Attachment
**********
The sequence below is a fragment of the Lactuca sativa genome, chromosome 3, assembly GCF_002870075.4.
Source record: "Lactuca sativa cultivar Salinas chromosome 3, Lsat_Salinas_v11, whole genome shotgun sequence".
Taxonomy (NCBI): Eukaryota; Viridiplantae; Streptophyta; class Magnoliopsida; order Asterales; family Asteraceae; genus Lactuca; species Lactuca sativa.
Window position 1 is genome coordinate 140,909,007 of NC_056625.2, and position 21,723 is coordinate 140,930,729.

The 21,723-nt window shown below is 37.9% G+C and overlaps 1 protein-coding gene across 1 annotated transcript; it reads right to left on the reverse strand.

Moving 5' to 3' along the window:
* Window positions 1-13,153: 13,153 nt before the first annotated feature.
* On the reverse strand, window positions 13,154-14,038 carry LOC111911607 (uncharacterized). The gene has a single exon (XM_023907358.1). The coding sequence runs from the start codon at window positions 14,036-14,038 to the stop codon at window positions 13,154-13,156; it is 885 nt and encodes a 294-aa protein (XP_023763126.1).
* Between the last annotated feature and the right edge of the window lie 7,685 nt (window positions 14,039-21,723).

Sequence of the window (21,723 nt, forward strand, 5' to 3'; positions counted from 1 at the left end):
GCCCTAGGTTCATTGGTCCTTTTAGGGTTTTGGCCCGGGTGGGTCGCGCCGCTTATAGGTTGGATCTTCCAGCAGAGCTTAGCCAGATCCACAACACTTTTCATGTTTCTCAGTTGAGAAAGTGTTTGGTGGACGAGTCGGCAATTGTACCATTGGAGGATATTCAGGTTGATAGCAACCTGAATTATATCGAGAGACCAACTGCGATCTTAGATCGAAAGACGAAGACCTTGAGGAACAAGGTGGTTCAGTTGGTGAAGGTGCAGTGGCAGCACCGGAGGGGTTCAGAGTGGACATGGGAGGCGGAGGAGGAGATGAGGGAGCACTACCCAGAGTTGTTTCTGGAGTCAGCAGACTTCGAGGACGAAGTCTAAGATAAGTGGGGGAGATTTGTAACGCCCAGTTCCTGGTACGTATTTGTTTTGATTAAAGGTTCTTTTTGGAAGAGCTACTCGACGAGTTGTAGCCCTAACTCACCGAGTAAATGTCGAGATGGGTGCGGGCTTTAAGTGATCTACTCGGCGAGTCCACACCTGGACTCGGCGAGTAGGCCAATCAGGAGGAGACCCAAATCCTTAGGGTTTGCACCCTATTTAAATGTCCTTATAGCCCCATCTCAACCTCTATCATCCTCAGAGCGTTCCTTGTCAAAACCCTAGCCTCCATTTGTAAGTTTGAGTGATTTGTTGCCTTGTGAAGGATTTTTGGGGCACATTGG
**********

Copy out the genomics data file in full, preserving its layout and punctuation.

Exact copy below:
The sequence below is a fragment of the Lactuca sativa genome, chromosome 3, assembly GCF_002870075.4.
Source record: "Lactuca sativa cultivar Salinas chromosome 3, Lsat_Salinas_v11, whole genome shotgun sequence".
Taxonomy (NCBI): Eukaryota; Viridiplantae; Streptophyta; class Magnoliopsida; order Asterales; family Asteraceae; genus Lactuca; species Lactuca sativa.
Window position 1 is genome coordinate 140,909,007 of NC_056625.2, and position 21,723 is coordinate 140,930,729.

The 21,723-nt window shown below is 37.9% G+C and overlaps 1 protein-coding gene across 1 annotated transcript; it reads right to left on the reverse strand.

Moving 5' to 3' along the window:
* Window positions 1-13,153: 13,153 nt before the first annotated feature.
* On the reverse strand, window positions 13,154-14,038 carry LOC111911607 (uncharacterized). The gene has a single exon (XM_023907358.1). The coding sequence runs from the start codon at window positions 14,036-14,038 to the stop codon at window positions 13,154-13,156; it is 885 nt and encodes a 294-aa protein (XP_023763126.1).
* Between the last annotated feature and the right edge of the window lie 7,685 nt (window positions 14,039-21,723).

Sequence of the window (21,723 nt, forward strand, 5' to 3'; positions counted from 1 at the left end):
GCCCTAGGTTCATTGGTCCTTTTAGGGTTTTGGCCCGGGTGGGTCGCGCCGCTTATAGGTTGGATCTTCCAGCAGAGCTTAGCCAGATCCACAACACTTTTCATGTTTCTCAGTTGAGAAAGTGTTTGGTGGACGAGTCGGCAATTGTACCATTGGAGGATATTCAGGTTGATAGCAACCTGAATTATATCGAGAGACCAACTGCGATCTTAGATCGAAAGACGAAGACCTTGAGGAACAAGGTGGTTCAGTTGGTGAAGGTGCAGTGGCAGCACCGGAGGGGTTCAGAGTGGACATGGGAGGCGGAGGAGGAGATGAGGGAGCACTACCCAGAGTTGTTTCTGGAGTCAGCAGACTTCGAGGACGAAGTCTAAGATAAGTGGGGGAGATTTGTAACGCCCAGTTCCTGGTACGTATTTGTTTTGATTAAAGGTTCTTTTTGGAAGAGCTACTCGACGAGTTGTAGCCCTAACTCACCGAGTAAATGTCGAGATGGGTGCGGGCTTTAAGTGATCTACTCGGCGAGTCCACACCTGGACTCGGCGAGTAGGCCAATCAGGAGGAGACCCAAATCCTTAGGGTTTGCACCCTATTTAAATGTCCTTATAGCCCCATCTCAACCTCTATCATCCTCAGAGCGTTCCTTGTCAAAACCCTAGCCTCCATTTGTAAGTTTGAGTGATTTGTTGCCTTGTGAAGGATTTTTGGGGCACATTGG